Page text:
This is a rule many genealogists base their lives on.

The U.S. Census Bureau gathers information about every person in the country once a decade for a head count.

All records containing all that information, 72 years after the Census Day of a national tally, are made available to the public. This includes family historians who want to complete their genealogy charts.

This policy, known as the “72-Year Rule”, was adopted into law in 1978. It is now part of the current promise to confidentiality that the bureau uses to persuade households get counted.

Files from the 1950 census, the first U.S. census to include baby boomers, will be released this year for the first-ever time.

Researchers have been trying to figure out why census records were kept secret for seven and a half decades. Jessie Kratz is the historian at the National Archives. She is responsible for making census records available.

Kratz recalls the common explanation that she heard when she started working at the federal government’s archives: “Everyone just said, “You know, 72 is a life expectancy,”

The average American life expectancy was closer to 72 years at the time that the 72-Year Rule became federally law, according to the National Center for Health Statistics. This could be due to bureaucratic chance.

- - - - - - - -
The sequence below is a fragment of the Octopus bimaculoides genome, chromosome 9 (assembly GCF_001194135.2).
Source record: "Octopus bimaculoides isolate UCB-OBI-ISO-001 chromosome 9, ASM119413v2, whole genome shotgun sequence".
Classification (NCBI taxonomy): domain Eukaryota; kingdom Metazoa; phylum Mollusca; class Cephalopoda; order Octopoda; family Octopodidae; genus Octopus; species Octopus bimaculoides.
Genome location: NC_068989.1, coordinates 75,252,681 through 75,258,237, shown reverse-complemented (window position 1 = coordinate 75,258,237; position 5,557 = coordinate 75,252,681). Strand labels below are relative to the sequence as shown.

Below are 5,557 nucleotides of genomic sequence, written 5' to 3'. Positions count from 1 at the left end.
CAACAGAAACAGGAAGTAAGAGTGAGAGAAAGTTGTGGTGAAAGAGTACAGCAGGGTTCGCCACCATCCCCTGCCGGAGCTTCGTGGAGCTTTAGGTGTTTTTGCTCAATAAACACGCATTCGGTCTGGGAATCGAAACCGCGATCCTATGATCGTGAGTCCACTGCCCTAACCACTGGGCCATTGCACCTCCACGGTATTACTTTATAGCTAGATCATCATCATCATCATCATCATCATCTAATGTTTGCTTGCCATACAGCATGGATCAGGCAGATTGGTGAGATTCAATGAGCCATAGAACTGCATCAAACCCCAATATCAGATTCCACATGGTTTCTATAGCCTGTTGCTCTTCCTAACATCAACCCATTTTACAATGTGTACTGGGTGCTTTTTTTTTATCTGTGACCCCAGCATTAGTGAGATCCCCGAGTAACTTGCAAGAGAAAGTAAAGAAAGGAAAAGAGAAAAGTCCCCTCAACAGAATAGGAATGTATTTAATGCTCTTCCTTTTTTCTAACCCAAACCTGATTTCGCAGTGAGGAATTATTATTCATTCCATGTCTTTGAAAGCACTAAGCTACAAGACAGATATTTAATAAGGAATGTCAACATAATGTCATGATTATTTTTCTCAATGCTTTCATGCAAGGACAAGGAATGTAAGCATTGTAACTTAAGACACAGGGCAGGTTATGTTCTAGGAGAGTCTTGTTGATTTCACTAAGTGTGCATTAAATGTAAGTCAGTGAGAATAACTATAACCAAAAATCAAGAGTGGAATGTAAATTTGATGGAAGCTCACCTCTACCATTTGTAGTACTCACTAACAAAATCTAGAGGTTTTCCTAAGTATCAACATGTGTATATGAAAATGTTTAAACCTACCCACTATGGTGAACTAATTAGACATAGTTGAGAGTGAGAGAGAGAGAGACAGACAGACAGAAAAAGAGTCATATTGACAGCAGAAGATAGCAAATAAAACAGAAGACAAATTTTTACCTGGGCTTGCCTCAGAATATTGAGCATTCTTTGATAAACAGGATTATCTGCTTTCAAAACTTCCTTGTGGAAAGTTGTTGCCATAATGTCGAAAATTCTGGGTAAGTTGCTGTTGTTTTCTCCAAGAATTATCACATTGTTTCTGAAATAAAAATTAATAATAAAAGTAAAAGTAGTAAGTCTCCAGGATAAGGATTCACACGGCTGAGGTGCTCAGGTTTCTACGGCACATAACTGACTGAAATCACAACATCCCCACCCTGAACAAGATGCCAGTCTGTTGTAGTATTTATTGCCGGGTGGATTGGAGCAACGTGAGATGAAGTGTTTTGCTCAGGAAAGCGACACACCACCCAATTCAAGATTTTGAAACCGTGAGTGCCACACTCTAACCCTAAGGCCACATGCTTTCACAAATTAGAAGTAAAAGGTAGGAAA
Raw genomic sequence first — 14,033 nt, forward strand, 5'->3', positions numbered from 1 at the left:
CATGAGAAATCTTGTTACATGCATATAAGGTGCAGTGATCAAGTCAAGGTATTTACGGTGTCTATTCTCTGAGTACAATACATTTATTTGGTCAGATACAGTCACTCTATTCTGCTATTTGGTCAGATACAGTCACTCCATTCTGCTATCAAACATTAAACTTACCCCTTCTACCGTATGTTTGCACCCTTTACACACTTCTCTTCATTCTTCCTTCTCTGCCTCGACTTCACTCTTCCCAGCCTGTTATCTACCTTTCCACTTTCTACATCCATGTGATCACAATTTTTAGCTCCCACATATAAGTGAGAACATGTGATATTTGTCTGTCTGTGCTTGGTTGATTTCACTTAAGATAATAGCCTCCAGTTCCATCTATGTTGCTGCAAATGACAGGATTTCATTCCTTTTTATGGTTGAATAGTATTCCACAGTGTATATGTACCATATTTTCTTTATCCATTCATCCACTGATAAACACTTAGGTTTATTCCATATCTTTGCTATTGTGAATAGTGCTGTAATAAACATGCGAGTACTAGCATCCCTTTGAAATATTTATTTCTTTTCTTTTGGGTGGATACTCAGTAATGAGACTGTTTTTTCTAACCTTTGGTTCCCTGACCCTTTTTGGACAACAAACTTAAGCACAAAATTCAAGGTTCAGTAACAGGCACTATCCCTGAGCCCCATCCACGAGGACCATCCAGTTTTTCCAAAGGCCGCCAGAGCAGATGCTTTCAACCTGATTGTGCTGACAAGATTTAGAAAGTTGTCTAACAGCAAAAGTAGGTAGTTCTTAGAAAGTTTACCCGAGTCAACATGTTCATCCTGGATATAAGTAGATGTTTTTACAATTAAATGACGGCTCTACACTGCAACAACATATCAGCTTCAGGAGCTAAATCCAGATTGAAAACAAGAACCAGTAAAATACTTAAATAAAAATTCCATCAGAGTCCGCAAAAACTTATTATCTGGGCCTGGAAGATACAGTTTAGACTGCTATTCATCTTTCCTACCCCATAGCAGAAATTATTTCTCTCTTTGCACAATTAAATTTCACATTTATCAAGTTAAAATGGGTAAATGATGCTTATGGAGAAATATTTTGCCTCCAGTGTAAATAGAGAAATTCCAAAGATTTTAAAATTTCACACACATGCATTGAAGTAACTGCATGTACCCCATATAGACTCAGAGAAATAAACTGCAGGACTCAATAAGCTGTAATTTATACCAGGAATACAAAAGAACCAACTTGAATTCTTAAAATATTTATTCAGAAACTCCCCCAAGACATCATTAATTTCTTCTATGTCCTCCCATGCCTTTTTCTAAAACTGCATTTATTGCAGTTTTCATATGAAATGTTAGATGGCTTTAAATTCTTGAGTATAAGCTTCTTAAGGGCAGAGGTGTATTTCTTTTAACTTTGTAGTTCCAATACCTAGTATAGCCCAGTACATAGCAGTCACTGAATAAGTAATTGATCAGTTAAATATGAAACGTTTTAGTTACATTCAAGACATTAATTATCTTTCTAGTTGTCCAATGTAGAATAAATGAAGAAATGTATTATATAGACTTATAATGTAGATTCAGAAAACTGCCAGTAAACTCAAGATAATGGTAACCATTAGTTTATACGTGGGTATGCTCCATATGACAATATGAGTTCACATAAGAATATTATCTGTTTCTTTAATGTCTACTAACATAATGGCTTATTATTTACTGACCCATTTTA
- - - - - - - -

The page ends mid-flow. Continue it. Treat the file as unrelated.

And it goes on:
NPR was asked by the Census Bureau to interview them about the origins of the 72-year-olds. The webpage provided no clear answers. However, the website highlights a 1952 exchange in letters on which the 1978 law is built.

The letters were sent between Wayne Grover (archivist at the time) and Roy Peel, former Director of Census Bureau. They specify that the National Archives and Records Service can disclose any information in these records after “seventy two years” from the date of an enumeration of a census to be used in legitimate historical, genealogical, or other worthwhile research.

Kratz and long-time census watchers believe the letters are part a scattered trail of clues that support their theory about what is behind 72 years of bureaucratic happenstance.

This theory dates back to the beginning days of the National Archives. Kratz explains that the agency had to convince other agencies that it was the right repository for federal records.

The Census Bureau wasn’t convinced in 1934, when the National Archives was founded. It already had its own system to access the Washington, D.C. information.

“These records, which can not be replaced if lost, destroyed, or stolen, would be of little use to the public if they were transferred to the Bureau of Archives” wrote William Lane Austin, Census Bureau Director, in a 1934 memo addressed to the commerce secretary.

A decade later, during World War II, and the same year that the bureau moved from Washington’s downtown to suburban Suitland in Maryland — officials at the bureau had changed their minds. Officials at the bureau had apparently changed their minds.

“Census records up to the year 1870 aren’t confidential and may be used by legitimate research purposes, private individuals,” said a National Archives press release about the transfer of the first batch of census records.